"The apple is not black, but red."
Translation:Az alma nem fekete, hanem piros.
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It's a grammatically correct sentence, but it doesn't make much sense. It means "The apple is not black, even though it's red."
If pedig stands before the subject or the object (note that the subject is implied here), it means even though
If pedig is placed after the subject/object of the second clause (which is not possible here), it expresses contrast, similarly to hanem, but the clauses don't exclude each other. "Ez az alma piros, az pedig zöld." (This apple is red, while that one is green.) Either both clauses are positive, or both are negative.
With hanem, one of the clauses is negated, because the statements can't both be true. "Ez az alma nem piros, hanem zöld." (This apple is not red, but green.)
Because "nincs" is to be used when the subject we are talking about is not there. In this case we are talking about a subject which is present, and we state that its quality is not X.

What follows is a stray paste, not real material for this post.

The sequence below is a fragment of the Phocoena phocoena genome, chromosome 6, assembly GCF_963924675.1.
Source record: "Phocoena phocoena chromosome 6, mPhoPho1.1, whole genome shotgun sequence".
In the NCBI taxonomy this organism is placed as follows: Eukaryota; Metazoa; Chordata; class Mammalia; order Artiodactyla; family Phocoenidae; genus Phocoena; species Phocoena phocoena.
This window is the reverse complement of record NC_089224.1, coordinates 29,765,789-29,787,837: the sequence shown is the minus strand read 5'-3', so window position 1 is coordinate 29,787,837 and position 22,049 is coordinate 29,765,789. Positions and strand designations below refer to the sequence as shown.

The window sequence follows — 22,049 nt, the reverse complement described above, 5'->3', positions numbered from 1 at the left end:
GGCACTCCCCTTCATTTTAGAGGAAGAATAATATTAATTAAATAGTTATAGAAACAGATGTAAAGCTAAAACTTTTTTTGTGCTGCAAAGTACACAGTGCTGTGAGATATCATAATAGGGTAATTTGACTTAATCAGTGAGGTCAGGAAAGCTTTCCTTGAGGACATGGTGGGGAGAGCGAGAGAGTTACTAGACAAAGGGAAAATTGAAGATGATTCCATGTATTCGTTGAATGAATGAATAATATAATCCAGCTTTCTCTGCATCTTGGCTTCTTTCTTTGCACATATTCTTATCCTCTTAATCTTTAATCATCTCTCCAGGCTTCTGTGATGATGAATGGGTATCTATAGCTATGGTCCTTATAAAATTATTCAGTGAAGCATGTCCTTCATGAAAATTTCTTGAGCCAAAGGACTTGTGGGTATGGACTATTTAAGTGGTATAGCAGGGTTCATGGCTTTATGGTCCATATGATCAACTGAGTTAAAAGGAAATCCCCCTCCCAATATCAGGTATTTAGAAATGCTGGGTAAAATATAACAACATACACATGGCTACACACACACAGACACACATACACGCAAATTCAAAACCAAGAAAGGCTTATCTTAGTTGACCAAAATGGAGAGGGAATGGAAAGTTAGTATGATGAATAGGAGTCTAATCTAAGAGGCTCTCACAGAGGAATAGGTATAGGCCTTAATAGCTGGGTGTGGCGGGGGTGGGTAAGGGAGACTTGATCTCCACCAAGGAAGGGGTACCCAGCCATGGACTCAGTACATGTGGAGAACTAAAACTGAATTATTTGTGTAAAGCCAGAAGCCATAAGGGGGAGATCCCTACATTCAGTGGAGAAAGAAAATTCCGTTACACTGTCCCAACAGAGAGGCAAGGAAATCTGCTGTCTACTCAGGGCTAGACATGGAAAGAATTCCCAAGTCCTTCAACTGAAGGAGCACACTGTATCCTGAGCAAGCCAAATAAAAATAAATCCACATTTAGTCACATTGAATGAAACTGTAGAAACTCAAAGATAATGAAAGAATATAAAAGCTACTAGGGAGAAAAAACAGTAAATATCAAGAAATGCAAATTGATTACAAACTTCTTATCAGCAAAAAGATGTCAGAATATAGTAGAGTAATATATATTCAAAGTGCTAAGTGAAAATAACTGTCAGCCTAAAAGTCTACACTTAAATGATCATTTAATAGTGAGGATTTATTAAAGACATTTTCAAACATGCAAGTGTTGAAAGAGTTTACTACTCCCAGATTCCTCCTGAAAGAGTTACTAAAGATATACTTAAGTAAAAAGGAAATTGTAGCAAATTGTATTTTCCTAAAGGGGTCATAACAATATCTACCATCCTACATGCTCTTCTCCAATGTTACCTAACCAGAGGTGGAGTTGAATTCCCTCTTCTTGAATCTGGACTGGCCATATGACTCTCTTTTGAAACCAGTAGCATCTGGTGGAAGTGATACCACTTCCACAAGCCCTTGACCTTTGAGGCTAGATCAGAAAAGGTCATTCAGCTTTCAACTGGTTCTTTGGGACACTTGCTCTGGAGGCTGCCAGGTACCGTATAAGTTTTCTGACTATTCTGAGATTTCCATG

The apple is not here. - Az alma nincs itt.
There is no black spot on the apple. - Az almán nincs fekete folt.
As for "nem fekete van", you have to omit "van" because the verb is already implied. Check http://www.hungarianreference.com/Van-is-exists-omitting.aspx
After an adjective you don't have to use "van". So for example "Te piros vagy." (you are red) is correct, but in the third person singular you can't use the verb to be. "Nincs" means it's not/it isn't and it's the opposite of "van", but since you can't use "van", you can't use "nincs" either.
Google translate can be wrong sometimes.
I did some Spanish lessons on Duo, and yes, sino can work like hanem.
example sentence here: No es cantante, sino actor. ― He is not a singer, but an actor. ― Ő nem énekes, hanem színész.
"sondern" in German also matches hanem.